tregaron's daughter madeleine brent 1971 001Tregaron’s Daughter by Madeleine Brent ~ 1971. This edition: Doubleday, 1971. Hardcover. 251 pages.

My rating: 7/10. I bumped it down just a bit because of the inclusion of Young Man with Symptoms of Insanity, a plot strand which I found exceedingly annoying for some reason. (Perhaps because a similar character plays a major role in Heyer’s Cousin Kate?)

Flyleaf says:

Excitement, drama and suspense were only part of Cadi Tregaron’s new life. It had been a sunny afternoon when she glanced from the cliff where she sat reading and saw below her in the sea a sight that would change her life.

Set in England and Italy in 1910, this is the story of a young English girl who by accident starts to unravel the unknown elements in her grandmother’s past and is brought by the mystery to the faraway city of Venice. There, among the gondolas and canals, she slowly comes to comprehend the meaning of two strange and puzzling dreams – dreams that seem to hold the an eerie and menacing prophecy of the future.

Elements of Gothic Fiction included:

  • Virginal Maiden – check! Our heroine, Caterina (Cadi), daughter of a half-Italian mother and sturdy Cornish fisherman father, is young (late teens), beautiful, pure, innocent, kind, virtuous and sensitive. And (spoiler alert!) she does turn out to be the descendent of the Italian nobility. No doubt because of this innate blue blood, our heroine has just naturally developed far beyond the expectations of her humble place in the world. Her language is surprisingly upper class (due to the convenient society of a cultured retired governess in the neighbourhood, who has taken the bright young Cadi under her tutorial wing), and she is fluent in Italian (learned from her grandmother), which comes in handy later. And she starts the story off as a half orphan, mother dead some years (fell off a cliff with grandmother in a tragic accident – sob!) and loses her father as well soon after we enter the story, which precipitates the now-fully-orphaned Cadi into the next stage of her saga.
  • Hero – check! This one is the conflicted type, and is disguised (occasionally deliberately) as a villain. Classically gothic  introduction of hero and heroine involving heroine being pulled up onto horse and forced to cling closely to rock-hard-muscled hero as they gallop to rescue of hero’s uncle who is caught in a dangerous current in his borrowed sailboat. (This is the life-changing thing which Cadi saw from the cliff.) Bonus first-meeting episode: as Cadi, her father, and the hero row out to the rescue, the bodice of Cadi’s dress rips, leaving her lily-white skin exposed in a rather delicate area, and causing the hero to take a deep breath and force his gaze away, manfully resisting the surge of testosterone this incident inspires. Predictably, hero’s taciturn silence is misunderstood by heroine – “He thinks I am below his notice!” Oh, no, darling, that ain’t it.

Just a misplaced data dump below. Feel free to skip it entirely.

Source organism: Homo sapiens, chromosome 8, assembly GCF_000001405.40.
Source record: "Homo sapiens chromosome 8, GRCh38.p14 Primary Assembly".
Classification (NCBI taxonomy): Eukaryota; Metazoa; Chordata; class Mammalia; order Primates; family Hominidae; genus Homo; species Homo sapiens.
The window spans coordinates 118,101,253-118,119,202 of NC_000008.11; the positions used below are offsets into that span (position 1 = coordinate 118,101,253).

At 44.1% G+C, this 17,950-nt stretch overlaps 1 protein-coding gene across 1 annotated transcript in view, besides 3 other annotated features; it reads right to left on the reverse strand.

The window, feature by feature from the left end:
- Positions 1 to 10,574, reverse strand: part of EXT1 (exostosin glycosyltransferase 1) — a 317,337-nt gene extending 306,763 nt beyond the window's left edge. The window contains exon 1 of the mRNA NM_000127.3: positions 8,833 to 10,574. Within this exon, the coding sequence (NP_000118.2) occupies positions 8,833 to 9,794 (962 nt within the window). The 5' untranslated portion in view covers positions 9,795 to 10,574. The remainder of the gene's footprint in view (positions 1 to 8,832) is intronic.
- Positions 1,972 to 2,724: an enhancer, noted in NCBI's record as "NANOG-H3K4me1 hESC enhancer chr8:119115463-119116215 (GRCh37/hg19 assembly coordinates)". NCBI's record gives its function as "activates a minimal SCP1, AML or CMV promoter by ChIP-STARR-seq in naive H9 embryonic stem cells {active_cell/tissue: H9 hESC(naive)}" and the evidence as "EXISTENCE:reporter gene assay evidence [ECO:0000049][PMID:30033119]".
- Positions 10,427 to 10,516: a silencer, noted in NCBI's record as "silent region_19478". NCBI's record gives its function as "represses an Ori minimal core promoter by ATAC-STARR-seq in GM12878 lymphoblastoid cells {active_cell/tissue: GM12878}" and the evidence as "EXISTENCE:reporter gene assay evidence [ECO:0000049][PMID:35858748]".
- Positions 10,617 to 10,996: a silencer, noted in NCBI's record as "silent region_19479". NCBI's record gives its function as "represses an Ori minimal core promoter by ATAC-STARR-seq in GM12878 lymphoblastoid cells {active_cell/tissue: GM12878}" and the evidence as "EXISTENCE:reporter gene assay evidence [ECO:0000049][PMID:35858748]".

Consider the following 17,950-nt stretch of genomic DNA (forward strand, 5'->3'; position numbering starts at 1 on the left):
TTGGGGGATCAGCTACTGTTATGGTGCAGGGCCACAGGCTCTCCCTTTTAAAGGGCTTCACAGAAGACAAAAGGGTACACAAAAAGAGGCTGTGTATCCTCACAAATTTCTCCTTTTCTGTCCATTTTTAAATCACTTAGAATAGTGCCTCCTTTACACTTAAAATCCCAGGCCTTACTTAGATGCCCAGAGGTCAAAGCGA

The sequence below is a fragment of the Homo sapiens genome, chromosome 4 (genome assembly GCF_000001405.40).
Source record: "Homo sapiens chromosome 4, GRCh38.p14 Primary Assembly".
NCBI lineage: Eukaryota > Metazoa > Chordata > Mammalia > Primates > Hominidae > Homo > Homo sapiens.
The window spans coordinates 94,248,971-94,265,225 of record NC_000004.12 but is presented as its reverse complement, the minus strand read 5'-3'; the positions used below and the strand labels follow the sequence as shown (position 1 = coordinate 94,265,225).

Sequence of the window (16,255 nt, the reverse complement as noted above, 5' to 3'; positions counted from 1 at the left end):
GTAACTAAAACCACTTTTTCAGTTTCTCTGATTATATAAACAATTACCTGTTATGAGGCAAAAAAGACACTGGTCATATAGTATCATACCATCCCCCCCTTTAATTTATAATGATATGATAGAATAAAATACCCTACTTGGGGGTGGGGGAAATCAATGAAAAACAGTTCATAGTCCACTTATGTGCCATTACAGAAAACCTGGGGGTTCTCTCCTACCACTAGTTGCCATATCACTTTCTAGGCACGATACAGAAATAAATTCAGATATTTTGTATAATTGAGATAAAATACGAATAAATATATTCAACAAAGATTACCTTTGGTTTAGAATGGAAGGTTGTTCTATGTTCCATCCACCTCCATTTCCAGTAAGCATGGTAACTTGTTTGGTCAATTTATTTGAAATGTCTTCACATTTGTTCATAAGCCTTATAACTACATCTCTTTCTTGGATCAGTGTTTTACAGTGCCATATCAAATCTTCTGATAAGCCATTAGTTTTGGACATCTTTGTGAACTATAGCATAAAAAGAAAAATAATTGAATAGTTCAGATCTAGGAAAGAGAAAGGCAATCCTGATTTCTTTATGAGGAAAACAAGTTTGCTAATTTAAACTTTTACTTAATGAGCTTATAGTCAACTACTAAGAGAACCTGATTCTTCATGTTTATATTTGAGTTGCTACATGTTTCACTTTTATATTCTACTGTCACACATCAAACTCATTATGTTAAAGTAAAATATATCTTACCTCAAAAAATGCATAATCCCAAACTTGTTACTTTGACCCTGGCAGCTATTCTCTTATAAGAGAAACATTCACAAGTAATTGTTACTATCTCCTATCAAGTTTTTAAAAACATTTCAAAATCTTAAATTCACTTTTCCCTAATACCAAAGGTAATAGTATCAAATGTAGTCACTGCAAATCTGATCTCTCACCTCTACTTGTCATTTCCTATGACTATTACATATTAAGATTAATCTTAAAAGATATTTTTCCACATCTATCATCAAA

• Villain – check!  Disguised variety. Cadi’s Italian relation, Count Chiavelli, who is surprisingly warm and welcoming to the little English chit who is apparently going to bump him from both his title and his fortune – unless, of course, she can be enticed into a marriage with the Count’s weak-natured son – shows another side to his nature as this plan fails to advance.
  • Hero’s Sidekick – not at all stupid, though a slight social inferior, the Sidekick keeps things moving by his unexplained presence at key points of the saga. He is eventually assisted in his efforts by Female Friend of Virginal Maiden, as they join forces to assist Hero in rescue of Virginal Maiden from the Villain’s foul clutches.
  • Ruffians – check! The Villain has a full complement of brutish henchmen, but as bad guys in gothic novels are always slightly slower (and much more stupid) than good guys, these particular ruffians are continually foiled by the Hero, Sidekick and Maiden.
  • Lawyers – These People of Social Authority – we have an English and an Italian version – are in general full of good intentions and quite helpful to Heroine, though they are completely hoodwinked by the Villain. I would like to put forward that a too-trusting lawyer = weakness, so this element is included, albeit in a very minor role.
  • The Forced Marriage – The Virgin is pressured to marry the Villain’s weak-willed son, in order for the Villain to get his hands on the fortune the Virgin is coming in for, and also to keep the title in the family.
  • The Setting – Gorgeous settings, full points for those. We start out in a humble cottage in a little Cornish fishing village – towering sea cliffs above it, treacherous currents swirling offshore – progress to turn-of-the-century London as the heroine is adopted by the beneficent and wealthy family whose patriarch she helped save back in chapter one, and end up in Italy in a gloomy Venetian palazzo, with a final nighttime chase scene by boat through mist-shrouded canals.